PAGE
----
Bangalore appears on terror radar

Police unearth a plan by a Kashmiri separatist militant group to target IT companies in India's tech hub.

NEW DELHI, India--Bangalore is starting to appear on the radar of militant groups, Indian police warned this weekend, after uncovering a terrorist plan to target IT companies in the city widely regarded as the country's technology hub.

Bangalore, which is in the southern part of India, had been considered safe from possible terror attacks by separatist groups, which so far have mostly struck in India's northern and western states. But last week, Delhi police seized evidence pointing to a possible attack on certain IT companies in Bangalore.

They obtained the evidence after arresting one member of the Laskhar-e-Toiba group, or LeT, and killing three others. LeT has been demanding separation of Kashmir from India.

Several of India's top technology companies, like Infosys and Wipro, are based in Bangalore, and a large number of American companies have their engineering and development centers there. Among the companies that have a sizable presence are Accenture, Hewlett-Packard, IBM, Intel, Microsoft, Motorola and Texas Instruments. Additionally, America Online, Google and Yahoo opened centers in the city last year.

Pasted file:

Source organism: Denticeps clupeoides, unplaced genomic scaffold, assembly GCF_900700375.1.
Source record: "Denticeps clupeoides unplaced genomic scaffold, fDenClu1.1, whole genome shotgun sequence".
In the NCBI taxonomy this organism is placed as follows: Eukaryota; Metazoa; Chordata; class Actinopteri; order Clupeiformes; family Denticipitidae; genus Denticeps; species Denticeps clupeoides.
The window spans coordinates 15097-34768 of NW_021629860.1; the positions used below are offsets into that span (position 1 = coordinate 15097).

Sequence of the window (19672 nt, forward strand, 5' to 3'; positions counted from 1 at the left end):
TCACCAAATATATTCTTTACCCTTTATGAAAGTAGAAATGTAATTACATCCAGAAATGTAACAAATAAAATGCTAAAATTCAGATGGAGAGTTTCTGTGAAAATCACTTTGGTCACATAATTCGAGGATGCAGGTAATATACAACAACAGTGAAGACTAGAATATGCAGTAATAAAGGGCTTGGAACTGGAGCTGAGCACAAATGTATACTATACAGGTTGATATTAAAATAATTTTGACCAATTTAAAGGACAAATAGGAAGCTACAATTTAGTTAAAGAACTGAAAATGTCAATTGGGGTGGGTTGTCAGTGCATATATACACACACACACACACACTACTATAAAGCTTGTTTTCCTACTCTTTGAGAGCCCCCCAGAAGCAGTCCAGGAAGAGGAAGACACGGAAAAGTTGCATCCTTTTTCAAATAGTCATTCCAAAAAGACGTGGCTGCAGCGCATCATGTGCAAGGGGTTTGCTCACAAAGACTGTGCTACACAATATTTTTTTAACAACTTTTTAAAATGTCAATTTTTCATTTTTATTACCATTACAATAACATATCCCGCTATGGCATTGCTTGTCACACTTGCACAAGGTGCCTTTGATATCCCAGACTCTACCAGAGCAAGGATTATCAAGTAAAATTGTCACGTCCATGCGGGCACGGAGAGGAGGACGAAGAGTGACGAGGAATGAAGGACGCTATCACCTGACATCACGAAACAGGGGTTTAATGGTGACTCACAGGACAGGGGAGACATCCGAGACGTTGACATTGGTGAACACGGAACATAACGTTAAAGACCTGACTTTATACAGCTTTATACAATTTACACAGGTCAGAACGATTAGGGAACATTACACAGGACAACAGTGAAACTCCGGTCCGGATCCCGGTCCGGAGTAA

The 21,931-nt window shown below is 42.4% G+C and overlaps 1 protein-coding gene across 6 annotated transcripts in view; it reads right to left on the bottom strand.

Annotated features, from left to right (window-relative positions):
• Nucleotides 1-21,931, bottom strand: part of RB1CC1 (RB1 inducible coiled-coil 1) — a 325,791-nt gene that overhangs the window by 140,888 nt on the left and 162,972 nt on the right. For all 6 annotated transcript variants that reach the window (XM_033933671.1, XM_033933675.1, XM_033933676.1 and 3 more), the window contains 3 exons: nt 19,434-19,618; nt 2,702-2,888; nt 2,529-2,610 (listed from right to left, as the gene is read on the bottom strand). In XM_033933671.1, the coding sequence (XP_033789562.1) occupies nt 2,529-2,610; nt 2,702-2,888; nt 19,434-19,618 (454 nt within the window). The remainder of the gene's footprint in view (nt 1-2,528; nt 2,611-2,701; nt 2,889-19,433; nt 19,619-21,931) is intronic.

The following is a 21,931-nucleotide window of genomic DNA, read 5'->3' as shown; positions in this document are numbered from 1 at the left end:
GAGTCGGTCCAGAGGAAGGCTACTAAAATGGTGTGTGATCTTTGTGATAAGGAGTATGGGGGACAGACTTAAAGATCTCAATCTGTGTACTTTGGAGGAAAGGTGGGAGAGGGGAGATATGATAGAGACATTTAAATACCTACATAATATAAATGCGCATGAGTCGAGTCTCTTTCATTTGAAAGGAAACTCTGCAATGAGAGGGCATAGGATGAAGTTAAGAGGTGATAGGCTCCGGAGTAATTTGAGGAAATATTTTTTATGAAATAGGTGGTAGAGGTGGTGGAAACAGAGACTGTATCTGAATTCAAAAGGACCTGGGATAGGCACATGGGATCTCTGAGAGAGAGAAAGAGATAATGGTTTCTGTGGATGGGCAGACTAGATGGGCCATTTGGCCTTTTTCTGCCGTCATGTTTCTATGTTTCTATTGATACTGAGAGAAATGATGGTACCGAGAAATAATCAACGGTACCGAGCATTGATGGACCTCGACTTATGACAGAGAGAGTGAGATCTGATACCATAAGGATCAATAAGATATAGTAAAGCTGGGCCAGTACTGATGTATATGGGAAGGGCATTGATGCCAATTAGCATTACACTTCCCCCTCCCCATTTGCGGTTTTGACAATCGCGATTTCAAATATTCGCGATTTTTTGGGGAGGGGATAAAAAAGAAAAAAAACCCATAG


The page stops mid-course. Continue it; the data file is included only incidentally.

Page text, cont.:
Leading IT companies in Bangalore that handle outsourced jobs from American clients often maintain disaster recovery centers at offshore locations, as well as in other Indian cities.

"We have heightened our alert," Bangalore Police Chief S. Mariswamy was quoted as saying by New Delhi Television. "The intelligence machinery has also been briefed and (is) also looking for information, and...our forces generally have been kept on alert. We are also likely to enlarge the force and possibly bring in some quick-reaction teams."

The police did not name companies that were on the hit list of the militant outfit. Militant groups usually target government installations, but the Bombay Stock Exchange and other commercial buildings in Mumbai have been attacked in the past.

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